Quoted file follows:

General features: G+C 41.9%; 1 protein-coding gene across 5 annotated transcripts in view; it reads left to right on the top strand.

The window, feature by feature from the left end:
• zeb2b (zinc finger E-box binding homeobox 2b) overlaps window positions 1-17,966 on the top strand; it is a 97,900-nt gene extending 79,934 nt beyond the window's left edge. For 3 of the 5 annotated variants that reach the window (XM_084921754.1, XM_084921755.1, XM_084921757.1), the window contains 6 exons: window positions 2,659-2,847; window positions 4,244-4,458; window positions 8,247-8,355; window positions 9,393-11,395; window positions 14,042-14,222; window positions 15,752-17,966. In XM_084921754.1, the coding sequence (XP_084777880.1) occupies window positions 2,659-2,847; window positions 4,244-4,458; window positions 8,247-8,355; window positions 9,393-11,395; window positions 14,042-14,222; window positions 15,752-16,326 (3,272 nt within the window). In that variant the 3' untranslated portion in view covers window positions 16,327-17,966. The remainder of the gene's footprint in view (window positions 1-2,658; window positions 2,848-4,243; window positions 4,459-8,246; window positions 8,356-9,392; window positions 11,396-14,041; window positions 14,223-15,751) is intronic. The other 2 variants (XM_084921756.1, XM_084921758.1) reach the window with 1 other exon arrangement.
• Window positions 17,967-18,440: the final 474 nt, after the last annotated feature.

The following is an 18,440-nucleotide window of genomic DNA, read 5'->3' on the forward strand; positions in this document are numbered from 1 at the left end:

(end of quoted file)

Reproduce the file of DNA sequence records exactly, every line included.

General features: G+C 41.9%; 1 protein-coding gene across 5 annotated transcripts in view; it reads left to right on the top strand.

The window, feature by feature from the left end:
• zeb2b (zinc finger E-box binding homeobox 2b) overlaps window positions 1-17,966 on the top strand; it is a 97,900-nt gene extending 79,934 nt beyond the window's left edge. For 3 of the 5 annotated variants that reach the window (XM_084921754.1, XM_084921755.1, XM_084921757.1), the window contains 6 exons: window positions 2,659-2,847; window positions 4,244-4,458; window positions 8,247-8,355; window positions 9,393-11,395; window positions 14,042-14,222; window positions 15,752-17,966. In XM_084921754.1, the coding sequence (XP_084777880.1) occupies window positions 2,659-2,847; window positions 4,244-4,458; window positions 8,247-8,355; window positions 9,393-11,395; window positions 14,042-14,222; window positions 15,752-16,326 (3,272 nt within the window). In that variant the 3' untranslated portion in view covers window positions 16,327-17,966. The remainder of the gene's footprint in view (window positions 1-2,658; window positions 2,848-4,243; window positions 4,459-8,246; window positions 8,356-9,392; window positions 11,396-14,041; window positions 14,223-15,751) is intronic. The other 2 variants (XM_084921756.1, XM_084921758.1) reach the window with 1 other exon arrangement.
• Window positions 17,967-18,440: the final 474 nt, after the last annotated feature.

The following is an 18,440-nucleotide window of genomic DNA, read 5'->3' on the forward strand; positions in this document are numbered from 1 at the left end: